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Three Ways Leaders Can Support Frontline Staff During a Pandemic

04/15/2020

Liz Evens

Liz Even, MSN, RN, CEN, associate director, Clinical Standards Interpretation Group

In addition to my role as a Joint Commission associate director of standards interpretation focused on ambulatory care, I still work as an emergency department nurse at a large, academic Level-One trauma center and have been picking up additional shifts at my hospital during this COVID-19 pandemic. I’ve spent 13 of my 15 years as a nurse in the emergency department.

That said, I’ve never experienced anything like the COVID-19 pandemic and I hope I never will again. To watch this virus bring our country and world to its knees has been humbling. We in health care – be it inpatient or ambulatory care settings – have prepared for such an event our entire careers, but even so, the uncertainty of our current situation is both unsettling and stressful.

Staff is without a doubt the most precious resource for any health care facility. Without staff, there is no patient care. It is important for your leaders to ensure that staff feel supported and protected during this unprecedented time when even veteran health care professionals express fear of going to work yet continue to show up putting their patients first. I’ll share with you what I feel are three essential elements we must all provide during this time:

1. Education
Leaders need to ensure their staff are educated on the proper ways to care for COVID-19 patients. This includes everything from:

  • safe triage (i.e. non-face to face options)
  • contact precaution education
  • required personal protective equipment (PPE)
  • proper way to don and doff equipment (Watch this video for a demonstration.)
  • nasal swabbing techniques

2. Communication
Leaders need to ensure staff are kept up to date on pertinent information, process changes and upcoming happenings, as well as offer staff kudos and ways to maintain mental health during this time. 

Staff need open, honest communication. If your organization is running low on masks, be honest and ask for innovative ideas on how to manage the problem. You may be surprised what staff come up with. At my organization, we get a daily COVID-19 e-mail providing updates on changes that have been implemented (e.g.,  now all staff and all patients must wear masks at all times), departmental changes, the numbers of people testing positive at our facility, current levels of critical equipment and supplies, etc.

Having a process in place where your staff may reach out with questions/concerns and know they’ll receive a prompt response is imperative.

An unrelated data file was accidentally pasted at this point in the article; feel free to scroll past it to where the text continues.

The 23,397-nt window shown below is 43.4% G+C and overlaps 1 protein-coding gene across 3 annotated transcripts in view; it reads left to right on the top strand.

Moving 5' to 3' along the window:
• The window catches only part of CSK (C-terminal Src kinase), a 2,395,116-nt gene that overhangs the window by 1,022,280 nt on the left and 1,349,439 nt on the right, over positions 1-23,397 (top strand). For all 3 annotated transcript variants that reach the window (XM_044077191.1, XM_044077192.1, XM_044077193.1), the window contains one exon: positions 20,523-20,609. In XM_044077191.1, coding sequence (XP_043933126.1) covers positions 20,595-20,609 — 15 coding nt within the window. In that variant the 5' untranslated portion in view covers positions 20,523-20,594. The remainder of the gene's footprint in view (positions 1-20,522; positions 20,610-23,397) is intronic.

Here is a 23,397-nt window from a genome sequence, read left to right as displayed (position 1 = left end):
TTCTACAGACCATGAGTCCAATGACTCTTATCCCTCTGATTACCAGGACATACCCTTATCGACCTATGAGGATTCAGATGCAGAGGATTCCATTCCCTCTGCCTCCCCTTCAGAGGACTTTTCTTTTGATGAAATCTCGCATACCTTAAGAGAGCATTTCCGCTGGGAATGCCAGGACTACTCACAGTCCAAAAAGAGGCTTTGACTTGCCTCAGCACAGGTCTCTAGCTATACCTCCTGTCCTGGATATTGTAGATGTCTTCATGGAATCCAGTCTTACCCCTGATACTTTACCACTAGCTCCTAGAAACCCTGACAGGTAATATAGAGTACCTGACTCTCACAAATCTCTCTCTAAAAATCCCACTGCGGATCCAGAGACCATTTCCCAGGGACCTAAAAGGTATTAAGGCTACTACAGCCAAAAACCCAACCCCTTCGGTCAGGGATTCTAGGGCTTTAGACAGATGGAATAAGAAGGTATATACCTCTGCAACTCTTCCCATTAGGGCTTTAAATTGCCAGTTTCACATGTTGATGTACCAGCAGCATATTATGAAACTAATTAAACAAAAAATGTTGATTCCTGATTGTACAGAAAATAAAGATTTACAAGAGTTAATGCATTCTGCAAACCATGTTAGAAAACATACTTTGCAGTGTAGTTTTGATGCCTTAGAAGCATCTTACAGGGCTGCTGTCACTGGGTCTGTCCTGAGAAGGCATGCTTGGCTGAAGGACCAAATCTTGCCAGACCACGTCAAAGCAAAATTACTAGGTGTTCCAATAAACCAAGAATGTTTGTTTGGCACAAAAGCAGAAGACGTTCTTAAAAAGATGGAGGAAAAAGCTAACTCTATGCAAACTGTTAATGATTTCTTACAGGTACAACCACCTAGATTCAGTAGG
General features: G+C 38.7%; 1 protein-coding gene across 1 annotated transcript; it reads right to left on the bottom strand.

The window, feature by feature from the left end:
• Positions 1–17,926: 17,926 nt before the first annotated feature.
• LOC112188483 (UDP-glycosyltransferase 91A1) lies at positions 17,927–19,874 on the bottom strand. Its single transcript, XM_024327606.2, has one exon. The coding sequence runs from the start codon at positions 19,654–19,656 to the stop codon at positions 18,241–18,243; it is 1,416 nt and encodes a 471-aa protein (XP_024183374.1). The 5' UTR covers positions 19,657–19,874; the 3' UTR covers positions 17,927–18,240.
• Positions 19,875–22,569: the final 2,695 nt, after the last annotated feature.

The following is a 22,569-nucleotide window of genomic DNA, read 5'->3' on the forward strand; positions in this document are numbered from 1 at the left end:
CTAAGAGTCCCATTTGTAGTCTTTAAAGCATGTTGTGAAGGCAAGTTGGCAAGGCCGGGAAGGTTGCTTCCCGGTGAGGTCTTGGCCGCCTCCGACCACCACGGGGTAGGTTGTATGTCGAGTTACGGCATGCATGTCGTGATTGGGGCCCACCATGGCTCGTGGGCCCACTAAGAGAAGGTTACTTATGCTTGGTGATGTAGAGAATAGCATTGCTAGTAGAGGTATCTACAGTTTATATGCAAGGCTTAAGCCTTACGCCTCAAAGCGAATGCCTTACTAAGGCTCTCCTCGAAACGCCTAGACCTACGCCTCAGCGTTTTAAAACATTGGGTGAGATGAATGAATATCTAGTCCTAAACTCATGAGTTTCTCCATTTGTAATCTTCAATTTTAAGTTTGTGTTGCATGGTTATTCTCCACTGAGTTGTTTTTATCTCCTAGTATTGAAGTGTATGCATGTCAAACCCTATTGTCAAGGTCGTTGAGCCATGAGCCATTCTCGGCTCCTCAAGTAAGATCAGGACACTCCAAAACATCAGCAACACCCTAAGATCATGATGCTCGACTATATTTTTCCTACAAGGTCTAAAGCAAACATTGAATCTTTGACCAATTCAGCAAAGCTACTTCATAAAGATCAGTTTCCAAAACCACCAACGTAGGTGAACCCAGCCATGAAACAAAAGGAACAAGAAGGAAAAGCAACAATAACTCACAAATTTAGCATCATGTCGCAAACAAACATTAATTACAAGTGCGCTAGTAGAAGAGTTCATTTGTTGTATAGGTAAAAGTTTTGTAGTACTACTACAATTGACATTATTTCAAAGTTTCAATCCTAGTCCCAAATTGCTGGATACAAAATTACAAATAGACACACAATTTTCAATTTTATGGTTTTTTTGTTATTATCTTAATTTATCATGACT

3. Support
In the past weeks, media reports have been released about young and previously healthy frontline healthcare staff who have become extremely sick with COVID-19 presumably due to the larger viral loads they are repeatedly exposed to in their daily work. 

Managing Stress is Key
This is an extremely stressful time to be in health care and leaders have a responsibility to ensure they do as much as they can to support the mental health of their most precious resource. This can be done in a variety of ways depending on your organization. Some ideas may include:

  • flexible scheduling options
  • monitoring how much time each employee is caring for COVID-19 patients
  • providing transparent sick and return-to-work policies
  • limiting all non-essential emails/calls/staff requirements

At my organization, we’ve received resources from the city for free child and pet care, as well as free online resources to support mental health (yoga and meditation services, etc.). The Joint Commission also offers a wealth of COVID-19 resources, including several ambulatory care-specific items.

Every bit of support helps. This, too, shall pass. We’ll get through this together… at least 6 feet apart!

Be well. 

Elizabeth Even, MSN, RN, CEN, is associate director, Clinical Standards Interpretation Group, for The Joint Commission. She is also on staff in the emergency department at Northwestern Memorial Hospital. Prior to this position she managed the emergency department at Northwestern Memorial Hospital and was a clinical educator at Northwestern University Feinberg School of Medicine.  She also has experience in home health and working as a nurse at Wrigley Field in Chicago.